Step number two is, how do you take those individual components and make sure that you're spreading work across them appropriately in ways that take advantage of their ability to do work? In ways that allow them to behave reliably as a whole, and allow you to work around any places where there are individual failures? Then, lastly, can you see what they're doing? Can you both look at the behavior of the system as a whole? Can you go down to the level of individual components? Can you look at how they're interacting? Can you manage the connections between them, which is the network or the physical lines of the grid, and draw reasonable conclusions from an operations and a planning perspective about what's safe? What's not safe? What's happening right now? What might happen in the future? Ultimately, are the lights on and how do we keep them that way?

Camus Products: Grid Management Platform

As I look at this, and jumping forward a little bit, translating these technology sets into the grid landscape, this is ultimately the product set that my company has put together. That we built and deploy today with smaller utilities, and going forward as we start to work with larger ones. It's really managing resources out there on the grid. It's thinking about how to get them to work together. It's thinking about how you really understand them as a collective, and how you manage towards that. Then thinking about how you spread work across them. How you get them to work together in ways that are effective. How you make sure that that's something that can be reasoned about and fits into the workflows of the operators who are out there trying to manage this stuff in the field.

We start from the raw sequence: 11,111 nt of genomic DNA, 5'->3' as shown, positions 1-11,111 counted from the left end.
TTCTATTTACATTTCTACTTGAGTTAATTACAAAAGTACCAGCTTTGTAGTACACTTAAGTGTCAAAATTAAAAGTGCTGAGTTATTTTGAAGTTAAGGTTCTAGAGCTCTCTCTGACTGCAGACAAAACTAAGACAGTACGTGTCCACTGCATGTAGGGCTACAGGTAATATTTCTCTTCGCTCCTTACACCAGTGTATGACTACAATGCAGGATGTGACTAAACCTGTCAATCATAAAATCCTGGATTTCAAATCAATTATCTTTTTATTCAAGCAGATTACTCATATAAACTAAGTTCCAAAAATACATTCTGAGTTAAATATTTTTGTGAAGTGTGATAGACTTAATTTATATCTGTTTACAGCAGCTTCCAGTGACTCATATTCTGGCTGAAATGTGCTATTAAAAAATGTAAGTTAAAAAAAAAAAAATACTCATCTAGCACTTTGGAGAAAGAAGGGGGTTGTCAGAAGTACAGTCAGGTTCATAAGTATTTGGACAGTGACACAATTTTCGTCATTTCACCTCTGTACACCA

Technical Architecture: Real-time Data Platform

Just really briefly going over some of the ways that we've thought of this, and technology sets that we've brought in to make this problem tractable. When we started working on the platform that became the grid management platform for Camus, we really needed to understand the data that was out there. The data about the grid. What is the nature of the network? What's its capacity? What traffic is happening on it? What resources are there that can do work? As you look at this, there are analogs in the grid landscape to the way that you might approach this in a distributed system sense. Grid GIS systems have information about the physical network that energy needs to traverse in order to do work. SCADA systems have information about the state of control infrastructure, and about the components of that physical system. Smart Metering, or Advanced Metering Infrastructure, which is AMI on this diagram, has information about what's happening at the customer location, and at the endpoints of the grid. Then, of course, all the devices that are out there, from rooftop solar, to batteries, to EVs, or whatever, can also tell us what they're doing.

Just putting all of those things into a common data platform, thinking about them together, using that data to draw inferences about what might happen in the future, and what has happened in the past. The foundational level of really beginning to understand how to manage the grid, not just as a physical infrastructure, but also as a distributed system. This is really where we started. Some pieces of this exists in the field today, and some of the services that we're still in the process of building out. This hopefully gives you a flavor of how some familiar infrastructures might translate to solving problems like monitoring, but in the context of the energy system.